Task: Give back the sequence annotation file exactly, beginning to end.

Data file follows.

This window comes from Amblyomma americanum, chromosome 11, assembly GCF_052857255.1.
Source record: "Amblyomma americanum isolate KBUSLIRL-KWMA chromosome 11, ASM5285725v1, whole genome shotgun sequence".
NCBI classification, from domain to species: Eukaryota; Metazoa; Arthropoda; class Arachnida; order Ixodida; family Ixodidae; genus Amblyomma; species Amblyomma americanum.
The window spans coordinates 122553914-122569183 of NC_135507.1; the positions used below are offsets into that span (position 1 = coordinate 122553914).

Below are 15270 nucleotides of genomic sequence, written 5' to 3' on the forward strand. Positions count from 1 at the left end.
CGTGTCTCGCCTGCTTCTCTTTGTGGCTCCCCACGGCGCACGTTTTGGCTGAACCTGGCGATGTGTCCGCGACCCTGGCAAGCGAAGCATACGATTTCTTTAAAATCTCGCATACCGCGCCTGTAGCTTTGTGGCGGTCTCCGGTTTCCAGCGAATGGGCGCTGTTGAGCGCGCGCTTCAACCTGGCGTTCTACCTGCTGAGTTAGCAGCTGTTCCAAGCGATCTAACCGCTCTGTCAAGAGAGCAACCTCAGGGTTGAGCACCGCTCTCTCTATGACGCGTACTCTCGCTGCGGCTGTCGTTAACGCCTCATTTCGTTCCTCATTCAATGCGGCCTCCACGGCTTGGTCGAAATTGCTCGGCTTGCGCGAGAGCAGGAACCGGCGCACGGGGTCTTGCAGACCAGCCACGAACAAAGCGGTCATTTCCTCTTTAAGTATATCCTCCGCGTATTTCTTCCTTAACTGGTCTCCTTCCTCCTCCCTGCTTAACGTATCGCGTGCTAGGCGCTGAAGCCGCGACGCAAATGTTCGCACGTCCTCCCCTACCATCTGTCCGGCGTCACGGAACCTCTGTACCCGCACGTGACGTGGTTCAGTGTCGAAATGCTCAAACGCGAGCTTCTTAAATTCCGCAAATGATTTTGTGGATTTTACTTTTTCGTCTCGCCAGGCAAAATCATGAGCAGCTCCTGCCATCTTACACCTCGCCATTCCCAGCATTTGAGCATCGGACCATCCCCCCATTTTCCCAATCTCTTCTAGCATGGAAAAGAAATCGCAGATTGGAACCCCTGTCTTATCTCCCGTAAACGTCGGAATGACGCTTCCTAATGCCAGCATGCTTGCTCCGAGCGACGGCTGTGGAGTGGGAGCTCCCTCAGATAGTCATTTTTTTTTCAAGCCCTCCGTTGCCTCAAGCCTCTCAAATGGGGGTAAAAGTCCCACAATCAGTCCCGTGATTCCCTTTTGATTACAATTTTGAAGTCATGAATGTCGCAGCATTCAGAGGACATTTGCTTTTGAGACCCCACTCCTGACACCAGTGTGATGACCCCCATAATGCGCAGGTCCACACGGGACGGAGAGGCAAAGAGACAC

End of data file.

This window comes from Amblyomma americanum, chromosome 11, assembly GCF_052857255.1.
Source record: "Amblyomma americanum isolate KBUSLIRL-KWMA chromosome 11, ASM5285725v1, whole genome shotgun sequence".
NCBI classification, from domain to species: Eukaryota; Metazoa; Arthropoda; class Arachnida; order Ixodida; family Ixodidae; genus Amblyomma; species Amblyomma americanum.
The window spans coordinates 122553914-122569183 of NC_135507.1; the positions used below are offsets into that span (position 1 = coordinate 122553914).

Below are 15270 nucleotides of genomic sequence, written 5' to 3' on the forward strand. Positions count from 1 at the left end.
CGTGTCTCGCCTGCTTCTCTTTGTGGCTCCCCACGGCGCACGTTTTGGCTGAACCTGGCGATGTGTCCGCGACCCTGGCAAGCGAAGCATACGATTTCTTTAAAATCTCGCATACCGCGCCTGTAGCTTTGTGGCGGTCTCCGGTTTCCAGCGAATGGGCGCTGTTGAGCGCGCGCTTCAACCTGGCGTTCTACCTGCTGAGTTAGCAGCTGTTCCAAGCGATCTAACCGCTCTGTCAAGAGAGCAACCTCAGGGTTGAGCACCGCTCTCTCTATGACGCGTACTCTCGCTGCGGCTGTCGTTAACGCCTCATTTCGTTCCTCATTCAATGCGGCCTCCACGGCTTGGTCGAAATTGCTCGGCTTGCGCGAGAGCAGGAACCGGCGCACGGGGTCTTGCAGACCAGCCACGAACAAAGCGGTCATTTCCTCTTTAAGTATATCCTCCGCGTATTTCTTCCTTAACTGGTCTCCTTCCTCCTCCCTGCTTAACGTATCGCGTGCTAGGCGCTGAAGCCGCGACGCAAATGTTCGCACGTCCTCCCCTACCATCTGTCCGGCGTCACGGAACCTCTGTACCCGCACGTGACGTGGTTCAGTGTCGAAATGCTCAAACGCGAGCTTCTTAAATTCCGCAAATGATTTTGTGGATTTTACTTTTTCGTCTCGCCAGGCAAAATCATGAGCAGCTCCTGCCATCTTACACCTCGCCATTCCCAGCATTTGAGCATCGGACCATCCCCCCATTTTCCCAATCTCTTCTAGCATGGAAAAGAAATCGCAGATTGGAACCCCTGTCTTATCTCCCGTAAACGTCGGAATGACGCTTCCTAATGCCAGCATGCTTGCTCCGAGCGACGGCTGTGGAGTGGGAGCTCCCTCAGATAGTCATTTTTTTTTCAAGCCCTCCGTTGCCTCAAGCCTCTCAAATGGGGGTAAAAGTCCCACAATCAGTCCCGTGATTCCCTTTTGATTACAATTTTGAAGTCATGAATGTCGCAGCATTCAGAGGACATTTGCTTTTGAGACCCCACTCCTGACACCAGTGTGATGACCCCCATAATGCGCAGGTCCACACGGGACGGAGAGGCAAAGAGACAC